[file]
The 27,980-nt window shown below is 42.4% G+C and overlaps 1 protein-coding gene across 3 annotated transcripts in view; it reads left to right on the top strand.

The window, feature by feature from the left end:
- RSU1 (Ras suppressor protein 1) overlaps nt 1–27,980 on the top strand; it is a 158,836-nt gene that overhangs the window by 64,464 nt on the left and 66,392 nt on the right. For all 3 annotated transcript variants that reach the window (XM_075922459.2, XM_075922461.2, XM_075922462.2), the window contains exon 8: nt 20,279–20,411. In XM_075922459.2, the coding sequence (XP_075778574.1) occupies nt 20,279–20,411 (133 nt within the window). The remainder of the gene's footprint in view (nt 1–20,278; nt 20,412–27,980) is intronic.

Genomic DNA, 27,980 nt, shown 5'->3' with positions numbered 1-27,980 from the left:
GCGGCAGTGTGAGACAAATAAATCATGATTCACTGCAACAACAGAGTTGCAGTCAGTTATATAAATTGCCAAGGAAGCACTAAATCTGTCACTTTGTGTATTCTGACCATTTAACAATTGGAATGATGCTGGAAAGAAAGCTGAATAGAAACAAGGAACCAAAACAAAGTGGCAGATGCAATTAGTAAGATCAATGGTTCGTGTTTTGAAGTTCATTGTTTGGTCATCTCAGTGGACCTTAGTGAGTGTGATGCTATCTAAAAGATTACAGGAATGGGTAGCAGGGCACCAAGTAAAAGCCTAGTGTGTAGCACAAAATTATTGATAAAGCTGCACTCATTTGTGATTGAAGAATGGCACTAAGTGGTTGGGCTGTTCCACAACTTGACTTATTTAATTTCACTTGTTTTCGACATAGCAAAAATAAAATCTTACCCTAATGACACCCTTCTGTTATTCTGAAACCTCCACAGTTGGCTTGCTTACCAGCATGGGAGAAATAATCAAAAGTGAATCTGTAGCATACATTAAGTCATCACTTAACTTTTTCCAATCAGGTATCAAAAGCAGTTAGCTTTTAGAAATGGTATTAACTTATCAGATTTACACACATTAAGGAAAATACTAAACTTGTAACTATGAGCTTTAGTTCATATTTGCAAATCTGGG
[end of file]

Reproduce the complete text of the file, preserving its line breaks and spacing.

The 27,980-nt window shown below is 42.4% G+C and overlaps 1 protein-coding gene across 3 annotated transcripts in view; it reads left to right on the top strand.

The window, feature by feature from the left end:
- RSU1 (Ras suppressor protein 1) overlaps nt 1–27,980 on the top strand; it is a 158,836-nt gene that overhangs the window by 64,464 nt on the left and 66,392 nt on the right. For all 3 annotated transcript variants that reach the window (XM_075922459.2, XM_075922461.2, XM_075922462.2), the window contains exon 8: nt 20,279–20,411. In XM_075922459.2, the coding sequence (XP_075778574.1) occupies nt 20,279–20,411 (133 nt within the window). The remainder of the gene's footprint in view (nt 1–20,278; nt 20,412–27,980) is intronic.

Genomic DNA, 27,980 nt, shown 5'->3' with positions numbered 1-27,980 from the left:
GCGGCAGTGTGAGACAAATAAATCATGATTCACTGCAACAACAGAGTTGCAGTCAGTTATATAAATTGCCAAGGAAGCACTAAATCTGTCACTTTGTGTATTCTGACCATTTAACAATTGGAATGATGCTGGAAAGAAAGCTGAATAGAAACAAGGAACCAAAACAAAGTGGCAGATGCAATTAGTAAGATCAATGGTTCGTGTTTTGAAGTTCATTGTTTGGTCATCTCAGTGGACCTTAGTGAGTGTGATGCTATCTAAAAGATTACAGGAATGGGTAGCAGGGCACCAAGTAAAAGCCTAGTGTGTAGCACAAAATTATTGATAAAGCTGCACTCATTTGTGATTGAAGAATGGCACTAAGTGGTTGGGCTGTTCCACAACTTGACTTATTTAATTTCACTTGTTTTCGACATAGCAAAAATAAAATCTTACCCTAATGACACCCTTCTGTTATTCTGAAACCTCCACAGTTGGCTTGCTTACCAGCATGGGAGAAATAATCAAAAGTGAATCTGTAGCATACATTAAGTCATCACTTAACTTTTTCCAATCAGGTATCAAAAGCAGTTAGCTTTTAGAAATGGTATTAACTTATCAGATTTACACACATTAAGGAAAATACTAAACTTGTAACTATGAGCTTTAGTTCATATTTGCAAATCTGGG